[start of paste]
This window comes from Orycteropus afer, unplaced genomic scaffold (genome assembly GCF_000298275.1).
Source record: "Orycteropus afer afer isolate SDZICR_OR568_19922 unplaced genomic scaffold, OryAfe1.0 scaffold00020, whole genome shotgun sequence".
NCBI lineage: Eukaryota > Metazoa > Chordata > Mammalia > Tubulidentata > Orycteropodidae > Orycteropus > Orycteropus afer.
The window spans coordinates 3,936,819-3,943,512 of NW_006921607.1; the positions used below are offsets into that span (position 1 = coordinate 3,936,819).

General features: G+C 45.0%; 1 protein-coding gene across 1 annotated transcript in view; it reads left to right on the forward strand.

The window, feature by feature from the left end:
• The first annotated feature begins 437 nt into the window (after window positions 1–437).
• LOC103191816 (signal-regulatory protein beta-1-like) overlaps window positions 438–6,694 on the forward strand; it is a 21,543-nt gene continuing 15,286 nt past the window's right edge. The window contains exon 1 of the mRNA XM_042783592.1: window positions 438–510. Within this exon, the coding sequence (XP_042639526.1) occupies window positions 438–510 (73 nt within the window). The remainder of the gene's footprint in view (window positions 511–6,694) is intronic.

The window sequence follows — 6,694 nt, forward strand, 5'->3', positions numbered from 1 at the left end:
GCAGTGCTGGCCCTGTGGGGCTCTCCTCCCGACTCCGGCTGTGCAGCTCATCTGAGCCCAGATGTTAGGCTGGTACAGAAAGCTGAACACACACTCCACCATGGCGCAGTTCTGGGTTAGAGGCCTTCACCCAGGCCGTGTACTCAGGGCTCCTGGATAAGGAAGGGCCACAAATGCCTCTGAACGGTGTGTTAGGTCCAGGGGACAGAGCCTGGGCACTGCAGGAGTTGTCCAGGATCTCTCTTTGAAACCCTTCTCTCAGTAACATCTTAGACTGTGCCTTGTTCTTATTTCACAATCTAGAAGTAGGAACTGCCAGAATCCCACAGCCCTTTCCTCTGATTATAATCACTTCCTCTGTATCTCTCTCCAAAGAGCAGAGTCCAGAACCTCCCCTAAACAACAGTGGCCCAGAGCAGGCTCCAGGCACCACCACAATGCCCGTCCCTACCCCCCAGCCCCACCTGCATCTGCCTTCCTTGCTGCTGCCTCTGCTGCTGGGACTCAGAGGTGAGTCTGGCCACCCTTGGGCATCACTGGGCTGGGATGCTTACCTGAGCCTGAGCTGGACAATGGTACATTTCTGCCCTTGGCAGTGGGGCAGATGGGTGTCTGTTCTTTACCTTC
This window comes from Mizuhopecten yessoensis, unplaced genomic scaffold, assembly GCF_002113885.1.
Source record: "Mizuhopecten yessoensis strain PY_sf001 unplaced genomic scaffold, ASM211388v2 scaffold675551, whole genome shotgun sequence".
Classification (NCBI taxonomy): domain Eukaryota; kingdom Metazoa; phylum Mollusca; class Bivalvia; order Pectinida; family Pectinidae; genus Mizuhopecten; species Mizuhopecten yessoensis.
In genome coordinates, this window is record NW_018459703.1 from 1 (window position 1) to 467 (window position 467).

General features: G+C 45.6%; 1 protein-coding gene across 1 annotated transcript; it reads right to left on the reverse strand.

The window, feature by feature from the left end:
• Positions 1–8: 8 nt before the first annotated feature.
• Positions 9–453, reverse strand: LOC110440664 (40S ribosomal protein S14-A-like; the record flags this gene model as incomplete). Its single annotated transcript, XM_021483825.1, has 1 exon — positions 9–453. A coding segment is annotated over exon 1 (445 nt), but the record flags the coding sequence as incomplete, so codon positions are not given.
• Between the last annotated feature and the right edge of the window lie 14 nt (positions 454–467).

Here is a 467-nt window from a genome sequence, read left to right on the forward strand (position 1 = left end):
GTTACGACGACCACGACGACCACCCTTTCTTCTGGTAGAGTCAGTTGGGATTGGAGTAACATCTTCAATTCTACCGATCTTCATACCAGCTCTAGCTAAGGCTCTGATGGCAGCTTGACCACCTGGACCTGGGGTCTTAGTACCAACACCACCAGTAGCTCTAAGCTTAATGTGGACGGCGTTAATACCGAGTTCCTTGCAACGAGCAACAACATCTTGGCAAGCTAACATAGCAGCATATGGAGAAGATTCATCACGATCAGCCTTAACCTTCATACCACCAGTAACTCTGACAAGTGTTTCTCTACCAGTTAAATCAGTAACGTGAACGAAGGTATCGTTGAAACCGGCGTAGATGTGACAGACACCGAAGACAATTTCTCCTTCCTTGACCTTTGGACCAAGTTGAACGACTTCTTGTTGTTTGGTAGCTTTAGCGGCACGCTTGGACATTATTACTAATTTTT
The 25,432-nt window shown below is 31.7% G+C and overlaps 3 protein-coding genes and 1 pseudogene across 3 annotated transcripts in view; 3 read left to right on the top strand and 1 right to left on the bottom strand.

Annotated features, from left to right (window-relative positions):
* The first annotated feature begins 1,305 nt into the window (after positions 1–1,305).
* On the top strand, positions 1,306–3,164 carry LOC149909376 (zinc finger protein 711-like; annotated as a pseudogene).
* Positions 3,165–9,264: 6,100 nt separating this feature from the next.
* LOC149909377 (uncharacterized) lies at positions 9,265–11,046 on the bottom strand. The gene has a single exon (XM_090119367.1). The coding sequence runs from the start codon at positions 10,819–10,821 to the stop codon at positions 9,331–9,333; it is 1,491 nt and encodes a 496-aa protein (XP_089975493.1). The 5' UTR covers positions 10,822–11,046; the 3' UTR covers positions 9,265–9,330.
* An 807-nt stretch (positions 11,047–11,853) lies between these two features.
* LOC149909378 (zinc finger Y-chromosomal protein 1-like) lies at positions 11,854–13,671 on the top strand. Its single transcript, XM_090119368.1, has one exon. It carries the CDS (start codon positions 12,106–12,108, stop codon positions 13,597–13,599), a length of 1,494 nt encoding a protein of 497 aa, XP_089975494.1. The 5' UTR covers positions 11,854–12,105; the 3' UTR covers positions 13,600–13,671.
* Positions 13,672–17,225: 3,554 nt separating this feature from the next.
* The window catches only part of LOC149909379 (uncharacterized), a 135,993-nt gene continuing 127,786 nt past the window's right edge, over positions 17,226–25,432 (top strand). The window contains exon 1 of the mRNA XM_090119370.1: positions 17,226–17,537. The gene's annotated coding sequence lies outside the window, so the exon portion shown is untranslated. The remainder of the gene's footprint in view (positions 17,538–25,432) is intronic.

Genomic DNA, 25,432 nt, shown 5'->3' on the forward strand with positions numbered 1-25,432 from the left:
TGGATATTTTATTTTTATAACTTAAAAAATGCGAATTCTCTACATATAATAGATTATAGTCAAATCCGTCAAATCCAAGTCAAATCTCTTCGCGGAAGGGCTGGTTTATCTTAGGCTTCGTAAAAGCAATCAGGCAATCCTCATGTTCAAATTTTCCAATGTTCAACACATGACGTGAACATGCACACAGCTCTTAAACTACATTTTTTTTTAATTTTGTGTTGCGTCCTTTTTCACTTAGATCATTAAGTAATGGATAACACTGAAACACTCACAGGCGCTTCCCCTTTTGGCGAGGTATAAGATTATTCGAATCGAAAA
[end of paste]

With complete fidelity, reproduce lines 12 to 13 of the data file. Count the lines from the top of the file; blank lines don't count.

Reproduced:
Source record: "Mizuhopecten yessoensis strain PY_sf001 unplaced genomic scaffold, ASM211388v2 scaffold675551, whole genome shotgun sequence".
Classification (NCBI taxonomy): domain Eukaryota; kingdom Metazoa; phylum Mollusca; class Bivalvia; order Pectinida; family Pectinidae; genus Mizuhopecten; species Mizuhopecten yessoensis.